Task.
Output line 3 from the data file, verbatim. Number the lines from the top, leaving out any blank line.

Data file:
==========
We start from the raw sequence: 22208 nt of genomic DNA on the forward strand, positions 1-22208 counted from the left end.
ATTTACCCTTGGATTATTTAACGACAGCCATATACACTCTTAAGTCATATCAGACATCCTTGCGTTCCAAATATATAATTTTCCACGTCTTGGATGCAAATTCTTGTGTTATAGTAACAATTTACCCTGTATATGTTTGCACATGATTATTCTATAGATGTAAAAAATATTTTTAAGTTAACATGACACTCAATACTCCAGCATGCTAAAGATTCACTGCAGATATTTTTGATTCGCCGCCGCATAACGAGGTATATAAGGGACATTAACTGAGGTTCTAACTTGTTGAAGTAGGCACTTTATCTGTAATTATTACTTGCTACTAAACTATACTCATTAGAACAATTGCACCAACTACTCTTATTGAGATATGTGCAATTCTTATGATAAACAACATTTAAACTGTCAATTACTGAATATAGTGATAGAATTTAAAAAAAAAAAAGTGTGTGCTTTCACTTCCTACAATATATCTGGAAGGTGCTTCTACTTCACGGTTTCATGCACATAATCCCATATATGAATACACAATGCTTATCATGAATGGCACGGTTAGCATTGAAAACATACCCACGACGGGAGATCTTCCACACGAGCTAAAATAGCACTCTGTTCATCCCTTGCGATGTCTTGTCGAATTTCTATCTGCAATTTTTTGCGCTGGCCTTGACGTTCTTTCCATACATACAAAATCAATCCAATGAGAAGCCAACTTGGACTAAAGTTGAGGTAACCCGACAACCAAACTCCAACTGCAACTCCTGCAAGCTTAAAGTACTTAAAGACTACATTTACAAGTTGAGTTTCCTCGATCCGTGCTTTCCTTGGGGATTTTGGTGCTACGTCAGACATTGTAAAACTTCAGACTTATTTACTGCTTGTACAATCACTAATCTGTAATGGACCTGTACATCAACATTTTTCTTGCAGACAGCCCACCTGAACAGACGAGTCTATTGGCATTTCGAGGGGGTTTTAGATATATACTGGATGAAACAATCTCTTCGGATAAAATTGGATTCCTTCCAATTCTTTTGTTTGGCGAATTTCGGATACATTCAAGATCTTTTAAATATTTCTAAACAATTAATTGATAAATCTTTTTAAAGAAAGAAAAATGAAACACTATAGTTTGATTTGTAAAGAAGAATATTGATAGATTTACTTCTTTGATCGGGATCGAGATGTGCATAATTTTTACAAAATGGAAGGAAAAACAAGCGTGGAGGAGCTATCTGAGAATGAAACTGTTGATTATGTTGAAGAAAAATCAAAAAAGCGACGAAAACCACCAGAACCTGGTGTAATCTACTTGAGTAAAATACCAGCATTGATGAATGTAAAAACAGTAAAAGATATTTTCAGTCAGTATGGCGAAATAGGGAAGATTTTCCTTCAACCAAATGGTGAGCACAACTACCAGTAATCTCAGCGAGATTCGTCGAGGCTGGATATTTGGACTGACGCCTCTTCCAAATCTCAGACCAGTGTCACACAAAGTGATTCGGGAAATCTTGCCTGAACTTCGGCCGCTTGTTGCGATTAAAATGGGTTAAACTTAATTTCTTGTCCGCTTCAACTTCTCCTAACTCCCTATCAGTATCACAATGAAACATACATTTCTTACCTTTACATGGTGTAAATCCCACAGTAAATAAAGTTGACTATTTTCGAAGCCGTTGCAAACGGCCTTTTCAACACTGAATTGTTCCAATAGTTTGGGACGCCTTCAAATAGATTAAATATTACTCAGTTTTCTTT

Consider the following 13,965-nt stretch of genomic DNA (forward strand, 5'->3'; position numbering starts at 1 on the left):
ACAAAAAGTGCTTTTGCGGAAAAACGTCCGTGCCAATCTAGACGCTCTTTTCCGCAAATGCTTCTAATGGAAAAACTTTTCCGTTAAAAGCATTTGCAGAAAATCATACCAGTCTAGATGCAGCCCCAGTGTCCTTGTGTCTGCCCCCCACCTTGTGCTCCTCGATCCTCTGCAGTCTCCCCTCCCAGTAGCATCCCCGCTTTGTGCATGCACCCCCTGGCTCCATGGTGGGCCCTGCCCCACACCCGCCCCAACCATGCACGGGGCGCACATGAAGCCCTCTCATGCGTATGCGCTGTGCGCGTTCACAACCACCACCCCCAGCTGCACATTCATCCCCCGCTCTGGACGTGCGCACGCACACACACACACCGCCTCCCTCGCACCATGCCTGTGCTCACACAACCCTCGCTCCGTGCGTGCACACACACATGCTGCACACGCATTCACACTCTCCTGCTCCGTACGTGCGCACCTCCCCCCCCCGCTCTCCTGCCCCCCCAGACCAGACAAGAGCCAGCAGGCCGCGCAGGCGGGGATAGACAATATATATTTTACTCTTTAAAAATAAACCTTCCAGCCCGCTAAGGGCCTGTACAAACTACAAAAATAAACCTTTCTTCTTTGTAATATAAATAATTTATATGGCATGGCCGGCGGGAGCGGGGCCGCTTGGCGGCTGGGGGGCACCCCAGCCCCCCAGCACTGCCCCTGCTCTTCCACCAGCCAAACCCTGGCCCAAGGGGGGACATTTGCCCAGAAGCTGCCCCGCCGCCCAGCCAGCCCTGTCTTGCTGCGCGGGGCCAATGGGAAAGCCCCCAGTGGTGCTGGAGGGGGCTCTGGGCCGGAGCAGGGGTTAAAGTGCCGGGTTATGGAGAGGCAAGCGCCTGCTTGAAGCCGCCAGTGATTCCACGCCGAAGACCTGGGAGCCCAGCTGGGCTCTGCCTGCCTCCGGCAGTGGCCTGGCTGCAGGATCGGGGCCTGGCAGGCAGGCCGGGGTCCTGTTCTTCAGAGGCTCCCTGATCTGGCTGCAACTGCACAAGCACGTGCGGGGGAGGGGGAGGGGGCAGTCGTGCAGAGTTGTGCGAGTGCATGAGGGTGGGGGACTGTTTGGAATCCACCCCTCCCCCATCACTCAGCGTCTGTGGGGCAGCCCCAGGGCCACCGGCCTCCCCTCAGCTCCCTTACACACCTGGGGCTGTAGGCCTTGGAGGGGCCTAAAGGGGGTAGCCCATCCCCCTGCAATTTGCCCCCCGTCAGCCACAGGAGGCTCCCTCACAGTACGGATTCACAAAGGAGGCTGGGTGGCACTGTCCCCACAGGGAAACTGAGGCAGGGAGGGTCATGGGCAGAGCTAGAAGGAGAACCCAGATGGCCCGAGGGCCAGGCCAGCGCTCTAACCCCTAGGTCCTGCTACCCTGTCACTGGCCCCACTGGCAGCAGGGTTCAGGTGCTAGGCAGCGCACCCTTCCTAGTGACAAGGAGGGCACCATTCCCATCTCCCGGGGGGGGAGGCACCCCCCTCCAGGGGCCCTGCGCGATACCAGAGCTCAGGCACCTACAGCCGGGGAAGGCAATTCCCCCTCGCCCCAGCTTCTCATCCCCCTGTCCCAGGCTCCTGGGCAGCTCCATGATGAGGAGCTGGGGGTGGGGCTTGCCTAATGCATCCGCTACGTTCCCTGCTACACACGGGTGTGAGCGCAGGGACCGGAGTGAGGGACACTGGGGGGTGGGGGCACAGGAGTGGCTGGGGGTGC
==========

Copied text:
Consider the following 13,965-nt stretch of genomic DNA (forward strand, 5'->3'; position numbering starts at 1 on the left):